JC #1 became the court-keeper, gardener and carpenter; he kept the grounds beautifully and was greeted by the entire hospital community with respect and appreciation. If you can speak the patient’s language, you can tell the story in a way that helps them mobilize their strengths.
All healers create sacred space for their work. This does not mean a religious tabernacle, but a place that is different from ordinary space. A setting that invites people to come in and open themselves up in a way that encourages a soulful connection. Milton’s waiting room and office were filled with magical symbols — a dried stingray was twisted into a crucifix and hung from the ceiling. On a bookshelf was a pelvic bone that looked like a skull with flashing lights for eyes, and everything came with a story. This was a sacred space that encouraged the journey into the unexplored mind.
All healers create a partnership with their patients. They understand that it is both of them together who make the healing work happen, and that there are lots of other helpers (people, flowers, animals, fire, and drumbeat). Everything in the natural world provides the symbols that can intensify one’s healing power. Milton didn’t mind if some saw him as odd; he thought it was a blessing that helped him see the world from a unique perspective.
Healers do not separate themselves from the therapeutic experience, they are right there with the patient. They are not detached, unresponsive, trasferential objects; they are totally involved in the event.
A friend of Erickson’s asked him to visit his aunt if he ever spoke in her city. The aunt had become increasingly depressed and now was reclusive. She no longer went to church or spoke to anyone. When Erickson was in her city, he visited her in her home and asked if she would guide him around. Slowly, she led him from room to room. In one of them, he noticed three well cared for African violets. Each was a different color and next to them was an empty pot in which she was clearly going to propagate another plant. This lady was a talented horticulturist, and Erickson told her he knew these were delicate plants and easily destroyed by the slightest neglect. He said he wanted to prescribe something for her, but before he did so, he wanted her word that she would fill it. She agreed to do it.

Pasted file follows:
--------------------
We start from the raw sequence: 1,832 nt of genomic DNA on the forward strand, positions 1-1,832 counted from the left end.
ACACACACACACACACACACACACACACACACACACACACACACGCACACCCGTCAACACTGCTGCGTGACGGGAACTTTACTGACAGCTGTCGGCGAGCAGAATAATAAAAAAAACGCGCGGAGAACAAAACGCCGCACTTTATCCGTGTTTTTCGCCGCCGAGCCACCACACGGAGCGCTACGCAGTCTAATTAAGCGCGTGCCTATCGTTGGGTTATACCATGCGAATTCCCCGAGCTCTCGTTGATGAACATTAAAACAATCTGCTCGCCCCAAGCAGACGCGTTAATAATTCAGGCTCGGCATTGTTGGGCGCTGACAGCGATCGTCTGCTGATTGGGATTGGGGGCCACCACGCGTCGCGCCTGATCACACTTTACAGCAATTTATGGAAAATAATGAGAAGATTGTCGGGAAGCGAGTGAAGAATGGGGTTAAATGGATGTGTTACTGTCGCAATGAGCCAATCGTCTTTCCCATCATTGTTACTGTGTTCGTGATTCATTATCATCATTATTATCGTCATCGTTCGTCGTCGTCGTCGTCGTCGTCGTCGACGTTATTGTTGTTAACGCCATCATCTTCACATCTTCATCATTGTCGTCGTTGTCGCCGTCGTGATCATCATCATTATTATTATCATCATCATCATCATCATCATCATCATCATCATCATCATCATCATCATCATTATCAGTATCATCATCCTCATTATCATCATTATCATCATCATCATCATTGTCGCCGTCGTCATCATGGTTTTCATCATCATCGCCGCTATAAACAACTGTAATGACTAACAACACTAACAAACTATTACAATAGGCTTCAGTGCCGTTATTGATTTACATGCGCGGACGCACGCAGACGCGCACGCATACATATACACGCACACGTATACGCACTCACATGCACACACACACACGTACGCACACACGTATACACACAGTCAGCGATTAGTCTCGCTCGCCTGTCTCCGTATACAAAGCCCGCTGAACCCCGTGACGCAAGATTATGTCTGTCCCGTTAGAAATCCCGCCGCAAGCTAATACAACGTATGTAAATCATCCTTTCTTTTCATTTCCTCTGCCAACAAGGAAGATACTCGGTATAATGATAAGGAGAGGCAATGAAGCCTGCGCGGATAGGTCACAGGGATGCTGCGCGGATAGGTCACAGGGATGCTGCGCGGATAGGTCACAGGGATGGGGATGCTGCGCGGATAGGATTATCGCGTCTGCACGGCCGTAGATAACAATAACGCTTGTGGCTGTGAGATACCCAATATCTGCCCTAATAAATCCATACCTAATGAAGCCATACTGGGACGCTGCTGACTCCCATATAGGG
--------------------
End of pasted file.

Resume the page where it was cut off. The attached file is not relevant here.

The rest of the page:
He told her that there were 13 different hues of African violets and that she was to go to a specific florist who needed a talented African violet lady to help save them. Then he told her to purchase pots and transplant leaves to grow more. When she had an adequate supply he wanted her to put one in a gift pot and send one to every baby born to a member of her church. Then, to every member of her church who was hospitalized. She kept her promise and moved beyond her despair.
To totally participate in the healing event does not always involve preparing for the event; it just requires spontaneity and a willingness to take creative leaps of faith.
Erickson was a healer. He provided me with a structure that helped me move beyond my boundaries and own my own power. He encouraged me, as he did all his students, to tell the story our own way, and not mimic his; to be authentic and use whatever works into our healing repertoire.
On one of our last times together, I gave him a Hopi Sun Kachina and told him it reminded me of his influence on me. He provided the light that helped me shift my need for certainty and enjoy the free-flight into the unconscious, where the magic of our work is realized.